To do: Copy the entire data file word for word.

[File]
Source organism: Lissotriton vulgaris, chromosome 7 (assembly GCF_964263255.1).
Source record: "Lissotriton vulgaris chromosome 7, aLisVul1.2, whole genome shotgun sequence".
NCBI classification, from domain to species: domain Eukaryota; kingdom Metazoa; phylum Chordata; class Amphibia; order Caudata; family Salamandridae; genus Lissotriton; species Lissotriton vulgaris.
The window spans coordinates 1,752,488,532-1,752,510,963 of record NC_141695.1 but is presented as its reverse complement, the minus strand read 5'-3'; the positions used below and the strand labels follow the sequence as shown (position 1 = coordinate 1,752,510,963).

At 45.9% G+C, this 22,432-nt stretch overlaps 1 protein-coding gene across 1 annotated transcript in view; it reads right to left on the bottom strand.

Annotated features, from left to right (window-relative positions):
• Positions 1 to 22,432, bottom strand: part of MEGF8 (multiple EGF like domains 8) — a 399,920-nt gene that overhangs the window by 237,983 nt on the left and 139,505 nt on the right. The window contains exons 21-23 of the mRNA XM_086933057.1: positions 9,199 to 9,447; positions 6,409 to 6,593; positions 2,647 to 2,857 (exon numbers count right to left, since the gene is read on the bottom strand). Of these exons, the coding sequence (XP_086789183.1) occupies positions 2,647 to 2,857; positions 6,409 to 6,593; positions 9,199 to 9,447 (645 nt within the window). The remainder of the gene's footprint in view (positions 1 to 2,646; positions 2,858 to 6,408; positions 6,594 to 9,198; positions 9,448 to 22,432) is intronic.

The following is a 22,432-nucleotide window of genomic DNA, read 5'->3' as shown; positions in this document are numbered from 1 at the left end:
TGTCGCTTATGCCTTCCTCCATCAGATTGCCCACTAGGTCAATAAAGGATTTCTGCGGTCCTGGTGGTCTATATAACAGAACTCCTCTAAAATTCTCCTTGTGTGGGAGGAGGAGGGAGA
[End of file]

Source organism: Lissotriton vulgaris, chromosome 7 (assembly GCF_964263255.1).
Source record: "Lissotriton vulgaris chromosome 7, aLisVul1.2, whole genome shotgun sequence".
NCBI classification, from domain to species: domain Eukaryota; kingdom Metazoa; phylum Chordata; class Amphibia; order Caudata; family Salamandridae; genus Lissotriton; species Lissotriton vulgaris.
The window spans coordinates 1,752,488,532-1,752,510,963 of record NC_141695.1 but is presented as its reverse complement, the minus strand read 5'-3'; the positions used below and the strand labels follow the sequence as shown (position 1 = coordinate 1,752,510,963).

At 45.9% G+C, this 22,432-nt stretch overlaps 1 protein-coding gene across 1 annotated transcript in view; it reads right to left on the bottom strand.

Annotated features, from left to right (window-relative positions):
• Positions 1 to 22,432, bottom strand: part of MEGF8 (multiple EGF like domains 8) — a 399,920-nt gene that overhangs the window by 237,983 nt on the left and 139,505 nt on the right. The window contains exons 21-23 of the mRNA XM_086933057.1: positions 9,199 to 9,447; positions 6,409 to 6,593; positions 2,647 to 2,857 (exon numbers count right to left, since the gene is read on the bottom strand). Of these exons, the coding sequence (XP_086789183.1) occupies positions 2,647 to 2,857; positions 6,409 to 6,593; positions 9,199 to 9,447 (645 nt within the window). The remainder of the gene's footprint in view (positions 1 to 2,646; positions 2,858 to 6,408; positions 6,594 to 9,198; positions 9,448 to 22,432) is intronic.

The following is a 22,432-nucleotide window of genomic DNA, read 5'->3' as shown; positions in this document are numbered from 1 at the left end:
TGTCGCTTATGCCTTCCTCCATCAGATTGCCCACTAGGTCAATAAAGGATTTCTGCGGTCCTGGTGGTCTATATAACAGAACTCCTCTAAAATTCTCCTTGTGTGGGAGGAGGAGGGAGA